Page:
News Alert, Sept. 14, 2013, Morning Edition, #RealEstate +

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  1. Insurance Fraud Not Limited to U.S. Market | PropertyCasualty360News Alert, Sept. 14, 2013, Morning Edition, #RealEstate +

    This is a great thing for the insured(s) (the party or parties covered by the insurance).

    One significant change first emerged in the UK over 20 years ago, where insurers attempted to reduce claims leakage and fraudulent ‘scope creep’ by directly repairing damaged buildings or replacing lost goods, rather than allowing the policyholder to have control over the fulfillment process. This new model replaced the traditional approach of the policyholder providing three estimates for repair (often provided by the same building contractor, using different letterheads).

    The approach also had the secondary benefit of providing additional customer service at a time of extreme anxiety. This approach remains in place, and as a result the UK P & C insurance industry has evolved to develop new capabilities especially in procurement and supply chain management.

    The model is best described by example. In the event of a policyholders home being damaged (or even destroyed) by fire, the insurer will directly appoint the restoration company to do the cleaning and debris removal; the insurer will directly appoint a surveyor or engineer to design and supervise the repairs in accordance with local and national standards; and also directly appoint the contactor [sic] to carry out the work itself. The restoration company, surveyor, and contractor are retained all by the insurer under a term contract—perhaps 12 or 24 months—to carry out the work usually at discounted rates.

    We can’t give you statistics for how prevalent this is in the US; but, as an insurance brokerage (insureds’ agent rather than carriers’ agent), PropertyPak™ wants you to know that the very ending there is the place where the insured has reason to be cautious. The insurance policy can have various limits. If the insurance company or carrier doesn’t choose the best providers {restoration company, surveyor, engineer, architect, contractor(s), etc.} for the money and doesn’t do a solid job of monitoring the schedule, work, materials, and everything else required under law and the contract documents, the insured could reach a limit set in the insurance policy where with different providers, the insured may not reach that limit or may reach it with more work having been accomplished for the money.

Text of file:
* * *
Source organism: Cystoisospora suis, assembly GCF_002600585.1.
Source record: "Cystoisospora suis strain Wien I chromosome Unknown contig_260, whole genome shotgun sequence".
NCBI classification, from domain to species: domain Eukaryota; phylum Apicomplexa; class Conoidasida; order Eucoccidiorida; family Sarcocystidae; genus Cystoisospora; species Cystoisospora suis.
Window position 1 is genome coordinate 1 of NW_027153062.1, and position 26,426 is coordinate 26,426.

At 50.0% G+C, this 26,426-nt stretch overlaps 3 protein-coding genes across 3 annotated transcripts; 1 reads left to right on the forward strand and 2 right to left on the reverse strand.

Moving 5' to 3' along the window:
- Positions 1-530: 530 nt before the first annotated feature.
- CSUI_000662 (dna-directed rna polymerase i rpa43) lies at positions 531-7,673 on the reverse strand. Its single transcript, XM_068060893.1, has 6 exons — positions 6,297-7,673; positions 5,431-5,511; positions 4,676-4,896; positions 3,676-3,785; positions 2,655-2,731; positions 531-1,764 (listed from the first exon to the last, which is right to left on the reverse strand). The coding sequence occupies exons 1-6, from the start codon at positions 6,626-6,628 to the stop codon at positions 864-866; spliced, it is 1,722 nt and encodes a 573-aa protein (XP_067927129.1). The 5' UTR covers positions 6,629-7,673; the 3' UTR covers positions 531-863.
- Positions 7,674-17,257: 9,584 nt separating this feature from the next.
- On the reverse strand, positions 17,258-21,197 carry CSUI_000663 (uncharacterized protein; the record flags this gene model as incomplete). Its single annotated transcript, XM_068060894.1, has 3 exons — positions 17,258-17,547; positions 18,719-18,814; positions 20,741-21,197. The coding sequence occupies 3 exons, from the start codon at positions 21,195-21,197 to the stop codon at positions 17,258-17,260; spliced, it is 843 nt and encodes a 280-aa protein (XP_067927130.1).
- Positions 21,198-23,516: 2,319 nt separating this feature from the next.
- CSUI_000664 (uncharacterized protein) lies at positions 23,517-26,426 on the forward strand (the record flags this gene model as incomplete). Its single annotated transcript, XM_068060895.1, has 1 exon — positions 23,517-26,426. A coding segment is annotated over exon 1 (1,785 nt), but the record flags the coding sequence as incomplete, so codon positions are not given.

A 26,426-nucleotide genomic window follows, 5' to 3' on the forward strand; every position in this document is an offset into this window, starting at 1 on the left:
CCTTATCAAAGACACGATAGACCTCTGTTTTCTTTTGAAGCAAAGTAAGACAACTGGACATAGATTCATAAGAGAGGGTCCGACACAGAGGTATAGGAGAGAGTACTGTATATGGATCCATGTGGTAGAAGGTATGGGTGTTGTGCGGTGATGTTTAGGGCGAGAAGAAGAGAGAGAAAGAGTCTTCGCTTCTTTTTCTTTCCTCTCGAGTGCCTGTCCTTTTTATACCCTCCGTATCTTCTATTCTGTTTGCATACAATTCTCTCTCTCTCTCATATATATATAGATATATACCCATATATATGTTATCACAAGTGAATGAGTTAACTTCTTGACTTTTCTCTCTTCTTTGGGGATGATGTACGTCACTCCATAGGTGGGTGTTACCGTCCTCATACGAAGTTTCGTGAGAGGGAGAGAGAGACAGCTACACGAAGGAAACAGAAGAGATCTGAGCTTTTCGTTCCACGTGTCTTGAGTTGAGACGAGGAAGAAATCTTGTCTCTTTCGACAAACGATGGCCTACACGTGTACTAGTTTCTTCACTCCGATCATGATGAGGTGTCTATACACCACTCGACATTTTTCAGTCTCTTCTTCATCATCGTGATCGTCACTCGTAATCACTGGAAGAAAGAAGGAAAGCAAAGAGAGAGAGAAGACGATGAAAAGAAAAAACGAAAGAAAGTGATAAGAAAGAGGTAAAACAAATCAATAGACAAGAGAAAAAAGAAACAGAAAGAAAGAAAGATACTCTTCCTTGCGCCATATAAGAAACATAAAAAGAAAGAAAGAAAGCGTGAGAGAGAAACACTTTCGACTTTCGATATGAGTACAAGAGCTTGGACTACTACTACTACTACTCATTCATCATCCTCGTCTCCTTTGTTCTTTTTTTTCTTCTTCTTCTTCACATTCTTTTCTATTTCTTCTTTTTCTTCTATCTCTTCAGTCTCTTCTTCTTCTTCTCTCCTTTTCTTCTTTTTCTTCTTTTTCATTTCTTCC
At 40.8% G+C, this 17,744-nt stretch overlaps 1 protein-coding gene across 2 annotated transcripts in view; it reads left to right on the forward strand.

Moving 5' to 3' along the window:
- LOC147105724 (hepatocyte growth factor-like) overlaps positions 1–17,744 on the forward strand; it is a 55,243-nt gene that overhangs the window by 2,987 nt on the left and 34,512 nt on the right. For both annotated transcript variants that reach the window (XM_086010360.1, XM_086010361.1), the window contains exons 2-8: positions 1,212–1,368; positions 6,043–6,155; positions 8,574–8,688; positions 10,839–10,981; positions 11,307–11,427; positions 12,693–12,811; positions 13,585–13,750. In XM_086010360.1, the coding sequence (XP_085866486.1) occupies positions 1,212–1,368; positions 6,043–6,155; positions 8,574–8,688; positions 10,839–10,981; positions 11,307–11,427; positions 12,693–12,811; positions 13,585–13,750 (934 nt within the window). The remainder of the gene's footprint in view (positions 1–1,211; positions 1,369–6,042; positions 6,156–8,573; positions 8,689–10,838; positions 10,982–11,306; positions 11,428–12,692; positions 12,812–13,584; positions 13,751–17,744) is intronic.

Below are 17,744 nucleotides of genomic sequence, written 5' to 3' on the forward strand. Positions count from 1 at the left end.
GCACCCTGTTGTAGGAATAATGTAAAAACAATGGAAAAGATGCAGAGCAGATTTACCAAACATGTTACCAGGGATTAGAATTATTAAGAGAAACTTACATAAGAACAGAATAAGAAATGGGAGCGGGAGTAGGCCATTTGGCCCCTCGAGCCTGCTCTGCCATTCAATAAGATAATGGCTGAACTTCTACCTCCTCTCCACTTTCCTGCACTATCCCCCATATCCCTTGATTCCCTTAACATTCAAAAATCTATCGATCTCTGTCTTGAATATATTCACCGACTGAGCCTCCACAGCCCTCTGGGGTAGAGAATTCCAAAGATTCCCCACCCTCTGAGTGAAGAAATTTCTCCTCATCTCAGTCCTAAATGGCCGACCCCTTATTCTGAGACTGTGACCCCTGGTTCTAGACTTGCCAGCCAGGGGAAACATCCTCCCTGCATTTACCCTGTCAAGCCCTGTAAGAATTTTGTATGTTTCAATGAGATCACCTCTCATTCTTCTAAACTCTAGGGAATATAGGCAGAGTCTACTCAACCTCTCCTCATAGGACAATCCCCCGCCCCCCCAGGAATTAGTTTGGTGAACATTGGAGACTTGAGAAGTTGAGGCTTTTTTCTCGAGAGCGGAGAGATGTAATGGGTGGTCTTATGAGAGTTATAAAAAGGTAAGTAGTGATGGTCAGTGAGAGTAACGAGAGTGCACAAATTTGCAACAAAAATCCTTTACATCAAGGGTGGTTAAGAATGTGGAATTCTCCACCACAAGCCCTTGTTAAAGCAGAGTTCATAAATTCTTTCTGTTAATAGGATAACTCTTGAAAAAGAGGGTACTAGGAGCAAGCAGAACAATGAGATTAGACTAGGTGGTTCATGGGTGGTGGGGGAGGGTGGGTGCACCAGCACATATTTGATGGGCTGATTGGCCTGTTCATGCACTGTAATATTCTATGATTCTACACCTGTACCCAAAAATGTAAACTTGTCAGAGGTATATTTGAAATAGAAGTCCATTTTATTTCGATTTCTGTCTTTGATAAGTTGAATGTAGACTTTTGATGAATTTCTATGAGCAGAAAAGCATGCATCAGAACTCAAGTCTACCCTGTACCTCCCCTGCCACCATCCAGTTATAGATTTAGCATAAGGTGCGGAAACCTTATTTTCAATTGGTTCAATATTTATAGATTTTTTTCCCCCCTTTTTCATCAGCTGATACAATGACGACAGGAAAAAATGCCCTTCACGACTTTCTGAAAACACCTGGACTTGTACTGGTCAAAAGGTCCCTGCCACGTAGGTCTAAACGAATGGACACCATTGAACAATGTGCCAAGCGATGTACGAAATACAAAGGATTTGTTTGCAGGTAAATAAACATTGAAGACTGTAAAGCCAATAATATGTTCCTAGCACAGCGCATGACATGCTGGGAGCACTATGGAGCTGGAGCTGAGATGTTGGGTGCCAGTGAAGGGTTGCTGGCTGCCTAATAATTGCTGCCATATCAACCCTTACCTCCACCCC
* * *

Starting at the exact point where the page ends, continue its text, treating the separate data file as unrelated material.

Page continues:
That said, a great place to start the decision-making process concerning whether or not to go with this insurance format is with the carrier’s reputation and rating. (A.M. Best Company is the insurance industry’s standard rating agency.) A carrier with a solid record handling this process will likely do a decent job going forward of watching costs for all concerned. You might also check the providers via various private and governmental entities, such as the BBB (Better Business Bureau) and licensing agencies.

    Read the source article …